Some snippets from Nasscom Surge 2012.
C K Ranganathan of CavinKare, during the keynote was one of the best parts of NASSCOM Surge 2012. Here are some snippets from his speech.
On The Importance of Product Differentiation
- If you do not differentiate, you die
- Higher the differentiation, better the profit margin (85% for highly differentiated products vs 7% for marginally differentiated products in their portfolio)
On Hiring The Right People
- Recruiting is key
- Hire for attitude
- Find the right people for the right job
- Don’t get people who switch jobs every 2 or 3 years, since it takes 2-3 years for some one to learn the business and show results. If they leave in that time frame, how do you know whether they left on their own or found wanting. He was talking about manager level hires.
- Mr Ranganathan mentioned that careful hiring and development are the keys to innovation and differentiation
- At fhe end oc the day it is a talent war
On Investment and Continuous Innovation
Investment in R&D and relentless incremental innovation are key to differentiate your products from others. He talked about how they continued to talk to customers, find problems and come up with solutions. He mentioned how they worked hard on improving the shelf life (without refrigeration) of their milk product to 120 days without any preservatives. It was a process as well as product innovation.
On Leveraging Technology
He talked about leveraging technology to improve products. How they monitored, understood why milk goes bad. How they used GPRS to monitor temperatures in refrigerated vans and outlets and found that they switch off the refrigerators to save fuel/electricity.
He also talked about front end automation through PDAs, Sales automation, Ad savings through analytics. It takes 37 materials to make shampoo and said that he “Cant imagine doing business without IT”.
He had no fancy slides, no buzzwords, no cliches. He explained in simple language what it takes to hire the best, innovate and differentiate. It was a real treat.
In his book , Early Warning: Using Competitive Intelligence to Anticipate Market Shifts, Control Risk, and Create Powerful Strategies, Benjamin Gilad talks about causes of failure.
Sticking to obsolete internal conviction even though the market evidence points otherwise, seems to be one of the most common causes of failure.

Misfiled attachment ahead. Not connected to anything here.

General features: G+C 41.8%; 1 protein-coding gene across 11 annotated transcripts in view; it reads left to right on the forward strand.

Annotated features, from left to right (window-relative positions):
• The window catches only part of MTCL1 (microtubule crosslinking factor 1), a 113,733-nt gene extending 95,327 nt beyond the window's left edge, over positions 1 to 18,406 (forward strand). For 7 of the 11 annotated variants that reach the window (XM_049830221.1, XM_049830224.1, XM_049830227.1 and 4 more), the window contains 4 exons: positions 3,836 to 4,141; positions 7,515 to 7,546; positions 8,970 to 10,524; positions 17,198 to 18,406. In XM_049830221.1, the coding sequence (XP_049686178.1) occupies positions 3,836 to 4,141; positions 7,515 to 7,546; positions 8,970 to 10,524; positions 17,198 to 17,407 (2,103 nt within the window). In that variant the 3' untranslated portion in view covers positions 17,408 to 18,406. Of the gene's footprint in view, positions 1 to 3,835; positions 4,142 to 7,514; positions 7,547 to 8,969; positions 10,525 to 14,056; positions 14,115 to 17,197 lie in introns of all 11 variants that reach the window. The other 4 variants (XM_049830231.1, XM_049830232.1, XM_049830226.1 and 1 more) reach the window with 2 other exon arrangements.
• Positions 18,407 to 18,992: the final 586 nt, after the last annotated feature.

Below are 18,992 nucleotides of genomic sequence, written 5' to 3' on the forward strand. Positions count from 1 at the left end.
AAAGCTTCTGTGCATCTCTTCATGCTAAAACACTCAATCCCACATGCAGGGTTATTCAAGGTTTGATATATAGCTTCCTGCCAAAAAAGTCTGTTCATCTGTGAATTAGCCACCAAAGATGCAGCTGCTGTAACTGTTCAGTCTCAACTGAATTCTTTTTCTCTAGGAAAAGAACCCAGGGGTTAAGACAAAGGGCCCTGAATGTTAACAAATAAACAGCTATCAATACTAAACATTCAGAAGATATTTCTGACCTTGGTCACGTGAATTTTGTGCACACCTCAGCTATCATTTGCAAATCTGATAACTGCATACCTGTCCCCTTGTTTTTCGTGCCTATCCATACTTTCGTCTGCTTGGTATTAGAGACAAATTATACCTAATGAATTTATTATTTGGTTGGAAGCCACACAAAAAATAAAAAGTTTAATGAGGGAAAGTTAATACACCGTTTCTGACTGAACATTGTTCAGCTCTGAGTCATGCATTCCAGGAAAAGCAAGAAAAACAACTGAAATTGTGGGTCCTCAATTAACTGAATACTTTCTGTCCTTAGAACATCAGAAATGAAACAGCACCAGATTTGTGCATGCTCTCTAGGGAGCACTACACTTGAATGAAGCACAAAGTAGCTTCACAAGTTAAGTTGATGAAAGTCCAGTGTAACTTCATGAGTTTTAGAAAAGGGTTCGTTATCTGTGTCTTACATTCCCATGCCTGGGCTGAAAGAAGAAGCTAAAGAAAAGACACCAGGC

It is actually a spiral. One leads to another and if you do not correct, you tend to spiral down. It happened with Kodak with camera business, Nokia and RIM with smartphones and a host of other companies.
Sometimes it is not just the management. It may be engineering and marketing having different views on how product should evolve. Edwin Lau is Director of Market Intelligence for Microsoft’s Interactive Entertainment Business describes this challenge in this interview.
I’ve always believed that if you have data as a common language, you can have a conversation. That seems to work well in an engineering-based company, as engineers tend to be more logically oriented. As marketers and researchers we want to use sound consumer input as a basis for engaging with the engineers, and to have consumer insight shape product development. To do that, we have to bring the research to the team with a different perspective, “here are some numbers we can play with.” This tends to start the discussion.
So how do you gather market evidence? How do you detect these early signals and watch them? How do you discover information that can help you prevent these problems. I like the concept of “data as a common language” inside an organization.
The Pyramid Principle by Barbara Minto (Logic of Writing)
we can check if the pyramid grouping is correct by the following rules:
• Ideas at any level in the pyramid must always be summaries of the ideas grouped below them
• Ideas in each grouping must always be of the same kind of idea
• Ideas in each grouping must always be logically ordered
A lot of good advice in this small summary. Here is another suggestion how to divide a whole into parts.
When you divide a whole into parts, you must make sure the pieces you produce are
• mutually exclusive of each other and
• collectively exhaustive in terms of the whole.
• ruthlessly limited all parts to the underlying logic of the effect or category.